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China still faces severe inshore pollution
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One of China's top experts in marine economic geography has warned that pollution of China's seas is still serious despite slightly improved offshore water quality.

"Over the past 20 years or so, China's marine economy has been developing at a staggeringly rapid pace and marine resources are being widely tapped. As a result, the condition of China's inshore environment is deteriorating and the ocean ecology has been seriously damaged," said Professor Luan Weixin, of the Economics and Management College at Dalian Maritime University.

A total of 145,000 square kilometers of shallow waters along China's vast coast failed to meet quality standards for clean oceanic water, of which 29,000 square kilometers of seawater were seriously polluted.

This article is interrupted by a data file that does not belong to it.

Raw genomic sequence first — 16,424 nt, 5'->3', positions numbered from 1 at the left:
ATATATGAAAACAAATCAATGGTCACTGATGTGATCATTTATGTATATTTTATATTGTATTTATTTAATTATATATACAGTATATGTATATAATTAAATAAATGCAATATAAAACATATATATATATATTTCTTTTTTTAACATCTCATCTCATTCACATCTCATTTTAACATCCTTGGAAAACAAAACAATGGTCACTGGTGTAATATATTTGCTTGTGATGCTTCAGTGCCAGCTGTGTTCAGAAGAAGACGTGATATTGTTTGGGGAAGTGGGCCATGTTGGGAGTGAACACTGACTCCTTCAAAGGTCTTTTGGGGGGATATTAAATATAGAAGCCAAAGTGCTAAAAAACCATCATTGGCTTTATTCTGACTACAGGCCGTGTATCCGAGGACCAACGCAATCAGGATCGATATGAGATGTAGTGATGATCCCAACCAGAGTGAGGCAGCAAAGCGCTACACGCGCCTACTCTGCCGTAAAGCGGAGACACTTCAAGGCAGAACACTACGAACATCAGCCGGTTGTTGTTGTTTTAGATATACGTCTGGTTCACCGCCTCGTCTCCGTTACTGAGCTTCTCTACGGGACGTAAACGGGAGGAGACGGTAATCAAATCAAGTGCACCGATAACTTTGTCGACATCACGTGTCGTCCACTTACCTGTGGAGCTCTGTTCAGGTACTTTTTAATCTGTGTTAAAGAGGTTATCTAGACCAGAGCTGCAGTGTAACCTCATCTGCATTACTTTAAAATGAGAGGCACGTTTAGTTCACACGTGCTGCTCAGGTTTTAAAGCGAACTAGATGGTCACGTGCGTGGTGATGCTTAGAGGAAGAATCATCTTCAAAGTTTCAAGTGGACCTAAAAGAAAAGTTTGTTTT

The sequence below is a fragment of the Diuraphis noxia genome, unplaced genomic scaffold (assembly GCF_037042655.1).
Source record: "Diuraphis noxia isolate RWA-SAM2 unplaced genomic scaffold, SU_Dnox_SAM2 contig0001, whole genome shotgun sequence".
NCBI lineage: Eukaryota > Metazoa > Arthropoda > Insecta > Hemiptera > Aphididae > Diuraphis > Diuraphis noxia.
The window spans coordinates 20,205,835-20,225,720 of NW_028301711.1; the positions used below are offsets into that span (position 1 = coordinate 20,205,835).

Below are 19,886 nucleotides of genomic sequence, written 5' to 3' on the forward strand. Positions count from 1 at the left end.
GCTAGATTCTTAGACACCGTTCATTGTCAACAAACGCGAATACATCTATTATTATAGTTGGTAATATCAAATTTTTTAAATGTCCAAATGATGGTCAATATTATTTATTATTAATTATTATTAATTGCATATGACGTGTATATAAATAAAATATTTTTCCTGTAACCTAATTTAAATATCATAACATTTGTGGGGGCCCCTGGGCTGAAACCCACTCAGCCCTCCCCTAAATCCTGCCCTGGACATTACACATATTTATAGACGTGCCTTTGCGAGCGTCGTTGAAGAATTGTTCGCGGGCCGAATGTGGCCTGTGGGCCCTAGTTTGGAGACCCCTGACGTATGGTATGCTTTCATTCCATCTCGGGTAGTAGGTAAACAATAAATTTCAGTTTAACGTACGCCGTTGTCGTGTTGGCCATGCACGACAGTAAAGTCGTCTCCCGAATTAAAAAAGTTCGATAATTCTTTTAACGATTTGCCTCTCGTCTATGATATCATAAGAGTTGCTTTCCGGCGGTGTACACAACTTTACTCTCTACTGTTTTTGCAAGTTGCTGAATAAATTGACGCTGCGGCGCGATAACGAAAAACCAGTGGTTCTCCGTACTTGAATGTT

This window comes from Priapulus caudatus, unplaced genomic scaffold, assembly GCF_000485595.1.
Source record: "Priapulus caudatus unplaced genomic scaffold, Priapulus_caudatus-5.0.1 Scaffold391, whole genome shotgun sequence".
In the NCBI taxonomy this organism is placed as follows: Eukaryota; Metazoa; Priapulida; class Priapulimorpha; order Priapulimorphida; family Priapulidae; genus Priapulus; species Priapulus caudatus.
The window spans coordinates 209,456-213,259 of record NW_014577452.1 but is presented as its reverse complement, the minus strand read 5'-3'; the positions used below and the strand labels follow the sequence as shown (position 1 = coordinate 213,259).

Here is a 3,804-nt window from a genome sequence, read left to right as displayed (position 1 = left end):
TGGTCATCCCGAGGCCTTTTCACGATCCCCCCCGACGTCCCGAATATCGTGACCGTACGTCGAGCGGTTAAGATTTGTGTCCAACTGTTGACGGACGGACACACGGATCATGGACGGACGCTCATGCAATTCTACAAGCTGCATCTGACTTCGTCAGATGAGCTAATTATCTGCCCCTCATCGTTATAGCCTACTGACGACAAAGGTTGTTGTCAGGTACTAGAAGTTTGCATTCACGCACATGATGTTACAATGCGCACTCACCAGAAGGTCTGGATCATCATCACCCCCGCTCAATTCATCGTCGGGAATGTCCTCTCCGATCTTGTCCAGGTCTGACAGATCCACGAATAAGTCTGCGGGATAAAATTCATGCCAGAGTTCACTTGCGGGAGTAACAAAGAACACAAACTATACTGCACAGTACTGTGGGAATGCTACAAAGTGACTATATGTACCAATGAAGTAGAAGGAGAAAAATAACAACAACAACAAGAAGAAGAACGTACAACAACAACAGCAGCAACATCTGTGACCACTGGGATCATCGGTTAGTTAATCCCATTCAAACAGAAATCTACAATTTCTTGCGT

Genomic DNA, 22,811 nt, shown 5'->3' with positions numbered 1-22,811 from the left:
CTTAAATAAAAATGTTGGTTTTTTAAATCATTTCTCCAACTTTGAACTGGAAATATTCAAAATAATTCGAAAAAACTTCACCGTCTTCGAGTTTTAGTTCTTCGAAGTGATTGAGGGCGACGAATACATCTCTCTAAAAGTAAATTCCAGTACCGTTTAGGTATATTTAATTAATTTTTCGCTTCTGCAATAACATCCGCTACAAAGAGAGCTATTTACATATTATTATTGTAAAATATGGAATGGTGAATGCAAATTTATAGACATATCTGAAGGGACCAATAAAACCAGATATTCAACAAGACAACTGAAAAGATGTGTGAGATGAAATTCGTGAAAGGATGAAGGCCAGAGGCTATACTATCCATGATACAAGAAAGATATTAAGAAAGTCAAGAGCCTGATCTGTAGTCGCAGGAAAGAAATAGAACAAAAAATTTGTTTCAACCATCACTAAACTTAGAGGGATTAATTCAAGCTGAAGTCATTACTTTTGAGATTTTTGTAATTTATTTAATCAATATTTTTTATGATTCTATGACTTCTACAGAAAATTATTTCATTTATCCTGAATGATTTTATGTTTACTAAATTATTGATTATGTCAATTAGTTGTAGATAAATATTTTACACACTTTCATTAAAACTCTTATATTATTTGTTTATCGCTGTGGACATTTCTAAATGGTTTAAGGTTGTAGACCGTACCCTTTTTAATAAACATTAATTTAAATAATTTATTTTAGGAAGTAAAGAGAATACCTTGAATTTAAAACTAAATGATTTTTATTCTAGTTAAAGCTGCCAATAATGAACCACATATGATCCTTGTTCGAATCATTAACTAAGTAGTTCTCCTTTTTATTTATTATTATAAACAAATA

These severely-polluted water areas included East Liaoning, Bohai and Hangzhou bays, and the estuaries of Yellow, Yangtze and Zhujiang rivers, as well as inshore areas of major coastal cities, he said.

"Content of major pollutants, such as inorganic nitrogen and phosphate, remains high in contaminated seawater," Luan told a seminar on marine function zoning, in the northern Chinese coastal city of Tianjin.

During the past 50 years or so, the inshore ecosystem had seen 50 percent of coastal wetlands disappear in excessive reclamation and 80 percent of coral reefs and mangroves destroyed, Luan said.

China's marine economy had been soaring annually at more than 20 percent since the 1980s and the total output reached 2.5 trillion yuan (359 billion U.S. dollars) last year, 266 times more than that of 1979.

China's mainland coastline is about 18,000 kilometers long. Under the UN Convention on the Law of the Sea, China boasts about 350,000 square kilometers of coastal and inland water areas, and the area of China's exclusive economic zone is about 3 million square kilometers.

(Xinhua News Agency June 8, 2008)

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